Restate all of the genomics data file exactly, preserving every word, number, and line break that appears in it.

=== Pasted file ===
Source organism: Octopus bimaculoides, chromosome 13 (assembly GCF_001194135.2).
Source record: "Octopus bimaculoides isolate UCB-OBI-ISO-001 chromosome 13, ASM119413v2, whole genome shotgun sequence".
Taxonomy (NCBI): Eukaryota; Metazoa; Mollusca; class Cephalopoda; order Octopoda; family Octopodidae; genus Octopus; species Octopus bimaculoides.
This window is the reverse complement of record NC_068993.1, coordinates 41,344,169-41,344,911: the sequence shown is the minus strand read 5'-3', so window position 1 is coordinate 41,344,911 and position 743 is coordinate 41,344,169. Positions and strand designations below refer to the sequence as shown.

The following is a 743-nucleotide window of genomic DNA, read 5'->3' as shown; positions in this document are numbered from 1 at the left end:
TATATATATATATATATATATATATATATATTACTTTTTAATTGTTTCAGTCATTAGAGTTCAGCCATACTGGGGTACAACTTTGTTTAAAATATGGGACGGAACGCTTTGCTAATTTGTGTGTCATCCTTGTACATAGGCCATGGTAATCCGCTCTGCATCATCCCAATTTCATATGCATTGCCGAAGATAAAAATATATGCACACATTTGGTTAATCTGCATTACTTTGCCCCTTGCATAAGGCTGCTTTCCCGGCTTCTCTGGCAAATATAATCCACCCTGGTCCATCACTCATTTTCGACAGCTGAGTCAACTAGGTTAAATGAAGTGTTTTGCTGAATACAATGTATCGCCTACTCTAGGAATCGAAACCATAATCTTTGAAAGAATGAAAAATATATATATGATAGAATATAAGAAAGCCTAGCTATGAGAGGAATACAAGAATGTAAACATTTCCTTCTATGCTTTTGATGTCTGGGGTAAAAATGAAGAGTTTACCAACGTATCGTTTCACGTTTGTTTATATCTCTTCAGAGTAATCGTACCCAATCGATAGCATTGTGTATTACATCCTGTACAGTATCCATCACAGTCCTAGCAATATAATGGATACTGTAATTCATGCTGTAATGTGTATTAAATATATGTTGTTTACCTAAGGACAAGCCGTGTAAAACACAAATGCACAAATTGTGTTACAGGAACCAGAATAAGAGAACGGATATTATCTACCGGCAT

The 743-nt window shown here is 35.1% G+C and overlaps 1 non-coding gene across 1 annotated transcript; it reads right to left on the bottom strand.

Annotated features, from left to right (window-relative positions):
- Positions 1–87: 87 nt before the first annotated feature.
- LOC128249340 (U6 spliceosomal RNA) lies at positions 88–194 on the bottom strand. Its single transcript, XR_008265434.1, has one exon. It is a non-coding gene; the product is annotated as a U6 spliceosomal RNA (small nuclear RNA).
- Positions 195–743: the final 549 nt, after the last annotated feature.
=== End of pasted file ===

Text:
Source organism: Octopus bimaculoides, chromosome 13 (assembly GCF_001194135.2).
Source record: "Octopus bimaculoides isolate UCB-OBI-ISO-001 chromosome 13, ASM119413v2, whole genome shotgun sequence".
Taxonomy (NCBI): Eukaryota; Metazoa; Mollusca; class Cephalopoda; order Octopoda; family Octopodidae; genus Octopus; species Octopus bimaculoides.
This window is the reverse complement of record NC_068993.1, coordinates 41,344,169-41,344,911: the sequence shown is the minus strand read 5'-3', so window position 1 is coordinate 41,344,911 and position 743 is coordinate 41,344,169. Positions and strand designations below refer to the sequence as shown.

The following is a 743-nucleotide window of genomic DNA, read 5'->3' as shown; positions in this document are numbered from 1 at the left end:
TATATATATATATATATATATATATATATATTACTTTTTAATTGTTTCAGTCATTAGAGTTCAGCCATACTGGGGTACAACTTTGTTTAAAATATGGGACGGAACGCTTTGCTAATTTGTGTGTCATCCTTGTACATAGGCCATGGTAATCCGCTCTGCATCATCCCAATTTCATATGCATTGCCGAAGATAAAAATATATGCACACATTTGGTTAATCTGCATTACTTTGCCCCTTGCATAAGGCTGCTTTCCCGGCTTCTCTGGCAAATATAATCCACCCTGGTCCATCACTCATTTTCGACAGCTGAGTCAACTAGGTTAAATGAAGTGTTTTGCTGAATACAATGTATCGCCTACTCTAGGAATCGAAACCATAATCTTTGAAAGAATGAAAAATATATATATGATAGAATATAAGAAAGCCTAGCTATGAGAGGAATACAAGAATGTAAACATTTCCTTCTATGCTTTTGATGTCTGGGGTAAAAATGAAGAGTTTACCAACGTATCGTTTCACGTTTGTTTATATCTCTTCAGAGTAATCGTACCCAATCGATAGCATTGTGTATTACATCCTGTACAGTATCCATCACAGTCCTAGCAATATAATGGATACTGTAATTCATGCTGTAATGTGTATTAAATATATGTTGTTTACCTAAGGACAAGCCGTGTAAAACACAAATGCACAAATTGTGTTACAGGAACCAGAATAAGAGAACGGATATTATCTACCGGCAT

The 743-nt window shown here is 35.1% G+C and overlaps 1 non-coding gene across 1 annotated transcript; it reads right to left on the bottom strand.

Annotated features, from left to right (window-relative positions):
- Positions 1–87: 87 nt before the first annotated feature.
- LOC128249340 (U6 spliceosomal RNA) lies at positions 88–194 on the bottom strand. Its single transcript, XR_008265434.1, has one exon. It is a non-coding gene; the product is annotated as a U6 spliceosomal RNA (small nuclear RNA).
- Positions 195–743: the final 549 nt, after the last annotated feature.